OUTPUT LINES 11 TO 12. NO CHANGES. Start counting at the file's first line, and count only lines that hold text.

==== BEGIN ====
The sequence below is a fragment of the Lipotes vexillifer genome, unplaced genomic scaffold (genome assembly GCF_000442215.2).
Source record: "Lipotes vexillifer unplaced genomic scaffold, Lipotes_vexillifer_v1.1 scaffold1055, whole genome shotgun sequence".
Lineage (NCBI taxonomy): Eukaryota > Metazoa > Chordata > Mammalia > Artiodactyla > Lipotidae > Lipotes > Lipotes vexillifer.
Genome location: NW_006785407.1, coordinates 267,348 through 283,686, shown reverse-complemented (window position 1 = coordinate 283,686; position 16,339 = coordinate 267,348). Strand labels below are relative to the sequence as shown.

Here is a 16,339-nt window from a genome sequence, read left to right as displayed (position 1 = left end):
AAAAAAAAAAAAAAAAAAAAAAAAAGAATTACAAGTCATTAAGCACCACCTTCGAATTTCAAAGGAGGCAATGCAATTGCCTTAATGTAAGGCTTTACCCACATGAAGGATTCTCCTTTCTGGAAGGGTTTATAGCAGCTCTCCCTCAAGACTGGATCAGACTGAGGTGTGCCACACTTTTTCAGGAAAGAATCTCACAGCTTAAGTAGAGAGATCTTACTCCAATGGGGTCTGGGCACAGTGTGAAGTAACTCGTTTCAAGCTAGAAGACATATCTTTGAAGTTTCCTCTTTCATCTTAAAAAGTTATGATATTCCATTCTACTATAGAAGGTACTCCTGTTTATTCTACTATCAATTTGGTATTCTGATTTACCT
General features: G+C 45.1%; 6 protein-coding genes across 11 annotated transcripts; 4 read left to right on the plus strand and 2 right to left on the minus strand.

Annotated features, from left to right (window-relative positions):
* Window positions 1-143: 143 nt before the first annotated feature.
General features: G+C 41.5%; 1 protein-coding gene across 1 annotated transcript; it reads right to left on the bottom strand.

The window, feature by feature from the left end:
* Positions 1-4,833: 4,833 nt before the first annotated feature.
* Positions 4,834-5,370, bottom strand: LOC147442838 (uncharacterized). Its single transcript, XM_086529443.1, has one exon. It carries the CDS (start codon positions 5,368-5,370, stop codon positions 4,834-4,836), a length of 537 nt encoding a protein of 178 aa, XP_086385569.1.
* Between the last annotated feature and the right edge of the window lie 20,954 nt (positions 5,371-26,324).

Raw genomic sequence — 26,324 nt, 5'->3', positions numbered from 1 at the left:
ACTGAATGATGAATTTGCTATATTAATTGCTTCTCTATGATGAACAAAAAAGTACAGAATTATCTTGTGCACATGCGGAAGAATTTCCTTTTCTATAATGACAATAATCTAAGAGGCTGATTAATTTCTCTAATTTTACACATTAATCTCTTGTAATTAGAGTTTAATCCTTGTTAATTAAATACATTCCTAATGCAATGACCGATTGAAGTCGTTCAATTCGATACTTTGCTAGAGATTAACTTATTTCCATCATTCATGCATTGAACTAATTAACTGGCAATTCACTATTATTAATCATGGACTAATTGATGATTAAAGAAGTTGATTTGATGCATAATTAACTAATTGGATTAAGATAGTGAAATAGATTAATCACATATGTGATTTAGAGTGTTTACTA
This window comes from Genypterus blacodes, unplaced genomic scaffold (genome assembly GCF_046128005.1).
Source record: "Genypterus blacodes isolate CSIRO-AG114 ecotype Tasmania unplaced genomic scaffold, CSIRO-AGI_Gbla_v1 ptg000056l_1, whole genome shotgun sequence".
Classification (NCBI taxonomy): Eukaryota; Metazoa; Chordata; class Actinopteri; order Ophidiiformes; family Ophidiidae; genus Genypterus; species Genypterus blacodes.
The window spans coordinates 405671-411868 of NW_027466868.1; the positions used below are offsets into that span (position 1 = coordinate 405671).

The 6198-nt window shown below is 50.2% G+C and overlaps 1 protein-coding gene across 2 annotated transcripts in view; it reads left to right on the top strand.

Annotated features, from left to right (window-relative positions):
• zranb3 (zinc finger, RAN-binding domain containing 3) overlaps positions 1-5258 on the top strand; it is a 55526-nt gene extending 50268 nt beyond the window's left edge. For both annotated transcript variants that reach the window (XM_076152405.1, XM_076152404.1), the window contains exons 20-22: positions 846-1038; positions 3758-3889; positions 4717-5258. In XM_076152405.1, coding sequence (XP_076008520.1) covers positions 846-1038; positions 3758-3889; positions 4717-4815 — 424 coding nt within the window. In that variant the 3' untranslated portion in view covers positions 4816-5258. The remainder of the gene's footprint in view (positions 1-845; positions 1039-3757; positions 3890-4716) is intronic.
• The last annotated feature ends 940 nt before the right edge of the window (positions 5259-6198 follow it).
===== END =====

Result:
The window, feature by feature from the left end:
* Positions 1-4,833: 4,833 nt before the first annotated feature.